There was record demand for silver in 2015, thanks to strong growth in the photovoltaic industry along with coins and bars. The total demand for silver went up to 1.17 billion ounces, while the overall silver supply came down.
According to the World Silver Survey 2016 by the Silver Institute, which was researched and compiled by the GFMS team at Thomson Reuters, the total silver demand for photovoltaic applications went up 23% in 2015 to 77.6 million ounces (Moz). The coins and bars segment now takes the biggest silver share, it even grew slightly stronger than solar year-on-year at 24%. Demand from ethylene oxide (EO) grew by an impressive 103% to 10.2 Moz, but at much lower absolute numbers.
Total physical silver demand down
The largest component of physical silver demand – 588.7 Moz or 50% of the total demand in 2015 – came from industrial applications. But only solar and EO grew in this group. Electrical and electronics use of silver declined by 10% YoY to 246.7 Moz, attributed to slower economic growth in developing nations and continued weakness in computer sales. All the other industrial applications, including brazing alloys and solders as well a photography needed less silver in 2015 than the year before. All in all, demand from industrial applications decreased by 4% in 2015, owing to weaker fabrication demand in developing countries and a stagnant global economy, stated the report. In consequence,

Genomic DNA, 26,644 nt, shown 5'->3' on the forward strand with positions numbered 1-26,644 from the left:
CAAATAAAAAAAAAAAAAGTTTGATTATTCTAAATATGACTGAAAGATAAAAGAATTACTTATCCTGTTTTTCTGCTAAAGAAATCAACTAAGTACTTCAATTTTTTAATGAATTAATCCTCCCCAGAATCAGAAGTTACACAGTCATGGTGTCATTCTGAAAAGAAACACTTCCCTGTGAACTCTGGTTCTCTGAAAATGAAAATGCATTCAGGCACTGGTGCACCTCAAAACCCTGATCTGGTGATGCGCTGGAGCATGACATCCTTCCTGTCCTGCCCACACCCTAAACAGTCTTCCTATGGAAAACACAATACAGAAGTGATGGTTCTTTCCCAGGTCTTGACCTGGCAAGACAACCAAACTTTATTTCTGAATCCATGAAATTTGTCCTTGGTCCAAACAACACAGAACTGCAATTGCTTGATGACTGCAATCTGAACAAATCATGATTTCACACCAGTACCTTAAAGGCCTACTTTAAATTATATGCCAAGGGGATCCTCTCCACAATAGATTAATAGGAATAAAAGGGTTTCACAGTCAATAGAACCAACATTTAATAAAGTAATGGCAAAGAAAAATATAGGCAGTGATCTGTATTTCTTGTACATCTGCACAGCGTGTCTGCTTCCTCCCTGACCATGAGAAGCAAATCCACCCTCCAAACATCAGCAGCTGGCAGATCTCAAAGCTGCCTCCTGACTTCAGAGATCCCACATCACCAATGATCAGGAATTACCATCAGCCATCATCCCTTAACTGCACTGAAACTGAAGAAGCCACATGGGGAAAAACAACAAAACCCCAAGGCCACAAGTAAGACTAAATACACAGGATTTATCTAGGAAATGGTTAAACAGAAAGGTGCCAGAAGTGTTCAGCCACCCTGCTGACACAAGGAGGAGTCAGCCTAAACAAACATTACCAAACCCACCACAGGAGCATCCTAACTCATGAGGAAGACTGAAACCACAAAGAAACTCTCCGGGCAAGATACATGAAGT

Silver supply down
There was strong mine production growth in Peru, Argentina, Russia and India as Canada, Australia and China reduced the same. Yet, the global silver mine production growth slowed to 2% or 886.7 Moz in 2015. The report expects slowdown in the overall mine production to continue. Including scrap (146.1 Moz) – which was down by 13% YoY and the lowest volume level recorded since 1992 and the fourth consecutive year of decline – and hedging supply (7.8 Moz), which also decreased year-on-year, total supply dropped to 1,040.6 Moz in 2015, from 1,052.3 Moz in 2014.
With holdings in silver-backed ETPs declining by 17.7 Moz in 2015, finishing 2015 at 617.8 Moz, the total physical silver deficit grew to minus 112.5 Moz from minus 71.3 Moz in 2014.
Silver price dropped 18%
Yet the annual silver price came down nearly 18% from $19.08 per oz in 2014. The Silver report comments, “An extremely challenging year for nearly all commodities, along with a continued slowdown in Chinese economic growth and a stronger U.S. dollar, led to a lower average annual silver price of $15.68/oz in 2015. However, this lower price environment helped to boost physical demand, particularly as long term investors viewed lower prices as key entry points in expectation of future price appreciation.”